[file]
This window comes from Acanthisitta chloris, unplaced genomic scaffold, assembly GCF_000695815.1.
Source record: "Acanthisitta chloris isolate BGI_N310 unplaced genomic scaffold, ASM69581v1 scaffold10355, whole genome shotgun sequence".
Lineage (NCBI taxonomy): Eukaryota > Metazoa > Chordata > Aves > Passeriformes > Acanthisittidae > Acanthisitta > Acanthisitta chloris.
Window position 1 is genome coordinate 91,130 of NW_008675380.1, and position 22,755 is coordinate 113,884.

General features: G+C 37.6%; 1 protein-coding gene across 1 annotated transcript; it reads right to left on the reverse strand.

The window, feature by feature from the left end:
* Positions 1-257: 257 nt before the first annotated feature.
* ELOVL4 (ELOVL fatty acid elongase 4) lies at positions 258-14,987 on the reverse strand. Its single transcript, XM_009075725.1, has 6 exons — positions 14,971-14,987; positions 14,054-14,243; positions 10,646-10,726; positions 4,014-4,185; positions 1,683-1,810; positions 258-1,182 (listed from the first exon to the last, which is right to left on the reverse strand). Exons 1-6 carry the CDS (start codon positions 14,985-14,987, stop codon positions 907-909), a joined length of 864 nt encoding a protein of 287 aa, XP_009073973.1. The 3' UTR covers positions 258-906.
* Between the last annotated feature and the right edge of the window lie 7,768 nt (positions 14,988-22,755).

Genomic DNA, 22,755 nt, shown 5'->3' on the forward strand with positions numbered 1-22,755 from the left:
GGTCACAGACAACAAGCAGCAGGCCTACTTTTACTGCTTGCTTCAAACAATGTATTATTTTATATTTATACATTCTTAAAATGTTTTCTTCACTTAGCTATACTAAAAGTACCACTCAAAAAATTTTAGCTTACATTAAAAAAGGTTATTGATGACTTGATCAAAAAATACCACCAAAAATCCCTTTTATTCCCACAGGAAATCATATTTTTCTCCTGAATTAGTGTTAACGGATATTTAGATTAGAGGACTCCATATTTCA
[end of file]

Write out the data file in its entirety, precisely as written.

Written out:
This window comes from Acanthisitta chloris, unplaced genomic scaffold, assembly GCF_000695815.1.
Source record: "Acanthisitta chloris isolate BGI_N310 unplaced genomic scaffold, ASM69581v1 scaffold10355, whole genome shotgun sequence".
Lineage (NCBI taxonomy): Eukaryota > Metazoa > Chordata > Aves > Passeriformes > Acanthisittidae > Acanthisitta > Acanthisitta chloris.
Window position 1 is genome coordinate 91,130 of NW_008675380.1, and position 22,755 is coordinate 113,884.

General features: G+C 37.6%; 1 protein-coding gene across 1 annotated transcript; it reads right to left on the reverse strand.

The window, feature by feature from the left end:
* Positions 1-257: 257 nt before the first annotated feature.
* ELOVL4 (ELOVL fatty acid elongase 4) lies at positions 258-14,987 on the reverse strand. Its single transcript, XM_009075725.1, has 6 exons — positions 14,971-14,987; positions 14,054-14,243; positions 10,646-10,726; positions 4,014-4,185; positions 1,683-1,810; positions 258-1,182 (listed from the first exon to the last, which is right to left on the reverse strand). Exons 1-6 carry the CDS (start codon positions 14,985-14,987, stop codon positions 907-909), a joined length of 864 nt encoding a protein of 287 aa, XP_009073973.1. The 3' UTR covers positions 258-906.
* Between the last annotated feature and the right edge of the window lie 7,768 nt (positions 14,988-22,755).

Genomic DNA, 22,755 nt, shown 5'->3' on the forward strand with positions numbered 1-22,755 from the left:
GGTCACAGACAACAAGCAGCAGGCCTACTTTTACTGCTTGCTTCAAACAATGTATTATTTTATATTTATACATTCTTAAAATGTTTTCTTCACTTAGCTATACTAAAAGTACCACTCAAAAAATTTTAGCTTACATTAAAAAAGGTTATTGATGACTTGATCAAAAAATACCACCAAAAATCCCTTTTATTCCCACAGGAAATCATATTTTTCTCCTGAATTAGTGTTAACGGATATTTAGATTAGAGGACTCCATATTTCA